What is feedback in clinical education? van de Ridder JM, Stokking KM, McGaghie WC, ten CateOTJ. Medical Education 2008; 42:189-97
The purpose of the research is to establish an operational definition of “feedback” for purposes of research and improved communication. The authors reviewed the general, social science and medical education literature for conceptual formulations of and approaches to feedback. Three concepts dominating definitions of feedback in the literature are: feedback as information, feedback as a reaction, and feedback as a cycle.
The authors construct a definition of feedback in clinical education as “Specific information about the comparison between a trainee’s observed performance and a standard, given with the intent to improve the trainee’s performance.
Looking at the elements of this definition allows one to categorize feedback as week or strong (this is different from effective or ineffective). Strong feedback, for example, includes specific information gleaned from observations of tasks or elements for which there is an explicit standard. It derives from personal observation by experts with the aim of performance improvement.
This paper was published 7 years ago. During that time the feedback attributes defined as “strong” have become the foundation of how we think about performance feedback in simulation.
So that’s STRONG feedback. And effective feedback has to be strong, but strong feedback is not necessarily effective. What’s the difference?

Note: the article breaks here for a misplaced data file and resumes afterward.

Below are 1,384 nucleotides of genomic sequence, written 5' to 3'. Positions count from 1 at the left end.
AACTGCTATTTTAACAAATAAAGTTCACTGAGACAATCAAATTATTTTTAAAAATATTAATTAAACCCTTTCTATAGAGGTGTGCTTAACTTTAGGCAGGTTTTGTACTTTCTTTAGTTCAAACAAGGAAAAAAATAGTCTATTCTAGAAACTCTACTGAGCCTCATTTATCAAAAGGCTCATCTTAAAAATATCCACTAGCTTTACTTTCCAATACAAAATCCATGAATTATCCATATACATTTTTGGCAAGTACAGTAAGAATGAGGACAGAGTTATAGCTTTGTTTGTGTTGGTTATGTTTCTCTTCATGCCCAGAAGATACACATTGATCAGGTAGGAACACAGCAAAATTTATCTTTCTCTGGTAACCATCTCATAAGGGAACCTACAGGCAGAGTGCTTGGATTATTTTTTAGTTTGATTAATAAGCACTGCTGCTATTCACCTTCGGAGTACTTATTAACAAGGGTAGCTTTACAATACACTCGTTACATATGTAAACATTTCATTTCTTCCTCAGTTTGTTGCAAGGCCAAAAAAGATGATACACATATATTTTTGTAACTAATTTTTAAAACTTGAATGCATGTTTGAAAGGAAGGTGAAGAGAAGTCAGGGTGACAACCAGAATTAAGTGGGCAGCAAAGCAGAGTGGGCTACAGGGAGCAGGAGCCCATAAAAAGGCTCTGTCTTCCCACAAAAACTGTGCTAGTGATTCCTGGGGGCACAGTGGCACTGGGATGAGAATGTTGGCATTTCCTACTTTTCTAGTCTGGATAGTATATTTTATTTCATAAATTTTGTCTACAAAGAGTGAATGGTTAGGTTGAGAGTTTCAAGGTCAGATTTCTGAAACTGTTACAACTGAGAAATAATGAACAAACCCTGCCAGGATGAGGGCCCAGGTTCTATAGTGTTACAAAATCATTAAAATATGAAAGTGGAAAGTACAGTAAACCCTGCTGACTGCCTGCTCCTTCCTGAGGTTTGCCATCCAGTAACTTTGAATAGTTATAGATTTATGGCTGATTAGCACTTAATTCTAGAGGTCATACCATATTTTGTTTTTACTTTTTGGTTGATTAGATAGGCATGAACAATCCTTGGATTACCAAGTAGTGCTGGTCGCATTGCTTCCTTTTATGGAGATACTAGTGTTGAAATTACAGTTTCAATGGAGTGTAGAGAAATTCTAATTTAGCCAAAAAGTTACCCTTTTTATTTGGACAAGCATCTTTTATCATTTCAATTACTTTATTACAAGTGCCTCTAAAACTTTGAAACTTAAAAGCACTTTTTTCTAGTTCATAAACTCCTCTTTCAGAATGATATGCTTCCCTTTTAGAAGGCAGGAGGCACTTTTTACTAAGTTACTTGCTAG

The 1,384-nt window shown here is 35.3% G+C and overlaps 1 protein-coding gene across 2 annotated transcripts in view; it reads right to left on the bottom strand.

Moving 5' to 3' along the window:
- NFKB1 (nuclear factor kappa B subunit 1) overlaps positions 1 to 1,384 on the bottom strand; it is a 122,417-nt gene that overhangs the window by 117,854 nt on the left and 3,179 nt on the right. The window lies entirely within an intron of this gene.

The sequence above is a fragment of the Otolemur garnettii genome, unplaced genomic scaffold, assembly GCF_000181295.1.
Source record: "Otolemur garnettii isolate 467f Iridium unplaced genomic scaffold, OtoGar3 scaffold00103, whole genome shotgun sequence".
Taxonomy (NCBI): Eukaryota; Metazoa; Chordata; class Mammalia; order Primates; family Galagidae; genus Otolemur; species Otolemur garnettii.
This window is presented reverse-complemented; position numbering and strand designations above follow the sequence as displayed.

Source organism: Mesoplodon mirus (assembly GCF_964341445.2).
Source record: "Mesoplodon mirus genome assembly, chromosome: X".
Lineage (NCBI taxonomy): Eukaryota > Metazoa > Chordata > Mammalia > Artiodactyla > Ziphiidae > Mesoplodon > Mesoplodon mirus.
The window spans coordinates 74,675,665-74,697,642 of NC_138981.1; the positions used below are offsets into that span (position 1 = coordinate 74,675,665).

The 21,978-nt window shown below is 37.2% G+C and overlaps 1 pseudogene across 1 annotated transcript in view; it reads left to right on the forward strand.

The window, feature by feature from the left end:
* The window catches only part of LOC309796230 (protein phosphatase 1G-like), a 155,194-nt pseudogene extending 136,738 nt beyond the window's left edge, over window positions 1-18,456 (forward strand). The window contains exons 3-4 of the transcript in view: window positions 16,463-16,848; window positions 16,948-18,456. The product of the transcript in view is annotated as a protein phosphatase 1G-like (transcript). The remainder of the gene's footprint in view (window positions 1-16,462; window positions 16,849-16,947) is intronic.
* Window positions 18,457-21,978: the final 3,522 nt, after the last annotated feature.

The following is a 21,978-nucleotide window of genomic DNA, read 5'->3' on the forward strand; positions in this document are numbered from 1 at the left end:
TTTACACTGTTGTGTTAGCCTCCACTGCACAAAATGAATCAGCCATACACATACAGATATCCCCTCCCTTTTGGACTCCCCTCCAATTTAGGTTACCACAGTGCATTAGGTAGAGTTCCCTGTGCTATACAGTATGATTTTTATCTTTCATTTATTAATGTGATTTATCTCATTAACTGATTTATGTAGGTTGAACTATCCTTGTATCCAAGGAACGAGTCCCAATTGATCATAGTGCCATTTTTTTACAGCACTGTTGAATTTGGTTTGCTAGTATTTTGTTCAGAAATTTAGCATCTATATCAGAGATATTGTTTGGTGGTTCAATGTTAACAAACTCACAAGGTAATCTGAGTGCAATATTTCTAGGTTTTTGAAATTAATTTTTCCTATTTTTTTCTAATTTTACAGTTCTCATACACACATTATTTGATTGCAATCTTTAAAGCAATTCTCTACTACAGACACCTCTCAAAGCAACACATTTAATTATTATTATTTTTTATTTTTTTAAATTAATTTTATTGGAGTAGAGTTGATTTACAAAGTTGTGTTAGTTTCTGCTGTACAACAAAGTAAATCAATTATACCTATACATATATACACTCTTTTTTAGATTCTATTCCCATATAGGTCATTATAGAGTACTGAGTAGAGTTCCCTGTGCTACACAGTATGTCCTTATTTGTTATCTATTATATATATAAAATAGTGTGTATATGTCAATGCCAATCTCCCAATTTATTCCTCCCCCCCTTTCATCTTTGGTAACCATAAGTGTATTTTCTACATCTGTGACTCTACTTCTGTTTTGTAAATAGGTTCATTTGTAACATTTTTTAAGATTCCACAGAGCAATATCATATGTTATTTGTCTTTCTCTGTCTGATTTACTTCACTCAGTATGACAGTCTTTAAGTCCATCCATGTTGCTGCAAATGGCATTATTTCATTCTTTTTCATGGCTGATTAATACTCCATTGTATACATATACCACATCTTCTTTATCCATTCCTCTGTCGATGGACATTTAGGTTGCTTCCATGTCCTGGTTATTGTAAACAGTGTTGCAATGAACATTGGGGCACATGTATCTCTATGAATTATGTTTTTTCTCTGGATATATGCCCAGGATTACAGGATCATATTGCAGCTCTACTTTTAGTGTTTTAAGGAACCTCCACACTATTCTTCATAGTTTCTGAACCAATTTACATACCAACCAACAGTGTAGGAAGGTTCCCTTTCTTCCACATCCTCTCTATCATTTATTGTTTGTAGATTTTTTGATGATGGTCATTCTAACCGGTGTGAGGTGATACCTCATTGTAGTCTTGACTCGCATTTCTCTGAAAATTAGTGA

Linking Simulation Based Educational Assessments and Patient Related Outcomes: A systematic review and meta-analysis. Brydges R, et al. Acad Med 2015:90:246-256
First review of its kind trying to evaluate the evidence linking educational surrogates with corresponding assessments in the workplace — looking to examine the relationship between simulation based and patient related assessments — and furthermore if there is validity evidence for these outcomes, and what is the quality of methods and reporting in this body of research.
Almost 12 thousand articles screened, only 33 included in the review; these articles in total included 1203 participants. Patient related outcomes defined as provider behaviors and patient outcomes.
This is a long article.. If I think about what the message is – there seems to be suggestion that provider behaviors and time behaviors and patient outcomes each to varying degrees (higher to lower respectively) correlate with simulation outcomes. However – there are multiple instruments used to define/rate simulation outcomes and not all of these are validated.
Concerns from the writers about publication bias for the results – but no real way to exclude this…
Future ideas – contain recommendations to work these educational trials like we would drug trials, about consistency in ratings/assessment, sample sizes, etc.